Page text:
Author Topic: PWM-ing the LSB of a DAC  (Read 718 times)

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Offline Circlotron

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PWM-ing the LSB of a DAC
« on: December 03, 2021, 08:42:35 am »
Say we have an 8-bit DAC that we want to squeeze a bit more resolution out of. We could PWM the LSB at one of 16 different pulse widths, and provided we do it rapidly enough and then low pass filter it we have greater analog resolution. What would it be though? 12 bits or only 11?
 

Offline fcb

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Re: PWM-ing the LSB of a DAC
« Reply #1 on: December 03, 2021, 09:18:52 am »
Can't see why it wouldn't work. Probably DAC dependent to some extent.

As for theoretical resolution, look at it as a 7bit DAC plus a 4bit DAC = 11 bits.

Upsides:
Settling time for large transistions reduced considerably due to hybrid nature.
Much faster than a pure PWM DAC.
Uses an 8bit DAC which *might* be cheaper/more available than a 12bit DAC.

Downsides:
Slows down throughput by at least 16x (11bit) to 32x (12bit)
Device dependent - might be some anomalies in the rise/fall times of the DAC leading to non-linearaties.
Filtering will be more complex, probably get best performance with a 3rd+ order filter - (opamps may be cheap and you might already be filtering elsewhere so perhaps not a downside).
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Offline artag

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Re: PWM-ing the LSB of a DAC
« Reply #2 on: December 03, 2021, 10:00:47 am »
You can do it. It's called dithering.
 
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Online tszaboo

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Re: PWM-ing the LSB of a DAC
« Reply #3 on: December 03, 2021, 10:08:09 am »
Depending on the DNL and INL of the DAC, you might get better accuracy and resolution, or worse accuracy and better resolution.
 

Offline Psi

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Re: PWM-ing the LSB of a DAC
« Reply #4 on: December 03, 2021, 10:19:55 am »
It gets even more complex when you have 3 DACs and you use two to dynamically set the Vref min and max of the 3rd.  ;)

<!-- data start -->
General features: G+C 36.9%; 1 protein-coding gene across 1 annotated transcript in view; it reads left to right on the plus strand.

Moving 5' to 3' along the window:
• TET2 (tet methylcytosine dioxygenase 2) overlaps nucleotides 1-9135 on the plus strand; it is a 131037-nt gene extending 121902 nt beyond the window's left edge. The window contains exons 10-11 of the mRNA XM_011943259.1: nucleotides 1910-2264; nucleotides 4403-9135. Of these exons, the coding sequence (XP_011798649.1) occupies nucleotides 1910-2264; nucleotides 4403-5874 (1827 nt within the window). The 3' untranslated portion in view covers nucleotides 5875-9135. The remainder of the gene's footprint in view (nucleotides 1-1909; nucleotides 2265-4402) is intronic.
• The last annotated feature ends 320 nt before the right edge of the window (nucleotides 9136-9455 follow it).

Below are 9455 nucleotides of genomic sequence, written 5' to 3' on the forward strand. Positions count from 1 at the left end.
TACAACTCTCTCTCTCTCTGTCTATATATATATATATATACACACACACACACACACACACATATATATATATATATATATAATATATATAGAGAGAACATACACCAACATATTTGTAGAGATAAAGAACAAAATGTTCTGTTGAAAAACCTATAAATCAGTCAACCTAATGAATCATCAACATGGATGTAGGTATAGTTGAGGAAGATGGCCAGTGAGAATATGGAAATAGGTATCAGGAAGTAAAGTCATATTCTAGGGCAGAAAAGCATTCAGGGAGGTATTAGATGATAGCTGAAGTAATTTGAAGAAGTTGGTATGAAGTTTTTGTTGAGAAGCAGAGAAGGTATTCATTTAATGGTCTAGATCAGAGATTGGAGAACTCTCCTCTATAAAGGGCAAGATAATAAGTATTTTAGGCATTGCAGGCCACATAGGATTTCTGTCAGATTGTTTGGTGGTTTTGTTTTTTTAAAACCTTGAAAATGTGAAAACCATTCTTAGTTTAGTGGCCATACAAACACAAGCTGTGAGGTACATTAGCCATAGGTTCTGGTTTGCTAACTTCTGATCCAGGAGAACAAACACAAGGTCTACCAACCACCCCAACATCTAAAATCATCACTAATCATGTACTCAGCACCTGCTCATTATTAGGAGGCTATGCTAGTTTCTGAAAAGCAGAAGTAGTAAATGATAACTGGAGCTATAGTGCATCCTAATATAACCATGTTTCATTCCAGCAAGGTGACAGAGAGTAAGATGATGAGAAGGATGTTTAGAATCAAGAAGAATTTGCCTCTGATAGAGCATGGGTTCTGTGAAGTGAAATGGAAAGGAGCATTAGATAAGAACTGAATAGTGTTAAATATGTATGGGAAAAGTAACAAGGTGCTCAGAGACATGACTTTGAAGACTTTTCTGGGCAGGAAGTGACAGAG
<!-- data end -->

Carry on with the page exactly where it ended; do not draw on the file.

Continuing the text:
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Offline Circlotron

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Re: PWM-ing the LSB of a DAC
« Reply #5 on: December 03, 2021, 11:35:53 am »
As for theoretical resolution, look at it as a 7bit DAC plus a 4bit DAC = 11 bits.
:-+
 

Offline langwadt

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Re: PWM-ing the LSB of a DAC
« Reply #6 on: December 03, 2021, 11:53:35 am »
Say we have an 8-bit DAC that we want to squeeze a bit more resolution out of. We could PWM the LSB at one of 16 different pulse widths, and provided we do it rapidly enough and then low pass filter it we have greater analog resolution. What would it be though? 12 bits or only 11?

you can also use deltasigma modulation, taken to the extreme with a single bit DAC
 

Offline Berni

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Re: PWM-ing the LSB of a DAC
« Reply #7 on: December 03, 2021, 12:11:33 pm »
Yep this is how delta sigma works.

Most audio DACs you listen to only have around 1 to 6 bits of resolution, but they run them at >10MSPS and use modulation to get those 24bits out of them at audio frequencies. The faster your DAC is the more leftover samplerate you have to turn into extra bits. Tho there are practical limits to all of this, the DACs used for audio are particularly designed for being well suited for delta sigma.
 
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Online peter-h

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Re: PWM-ing the LSB of a DAC
« Reply #8 on: December 03, 2021, 05:35:53 pm »
Yes this is done with ADCs too - you inject noise into the input voltage and then take say 100 readings, add them up, and divide by 100, for a 10x resolution improvement.

The problem is that you just get more resolution, not usually more accuracy, and the ADCs and DACs which are on-chip in most micros are crippled by noise, so the last 1-2 bits are just fiction.
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Offline fourfathom

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Re: PWM-ing the LSB of a DAC
« Reply #9 on: December 03, 2021, 05:50:08 pm »
the ADCs and DACs which are on-chip in most micros are crippled by noise, so the last 1-2 bits are just fiction.

No, they are free dithering!  (or not, of course, depending on the noise.)
 


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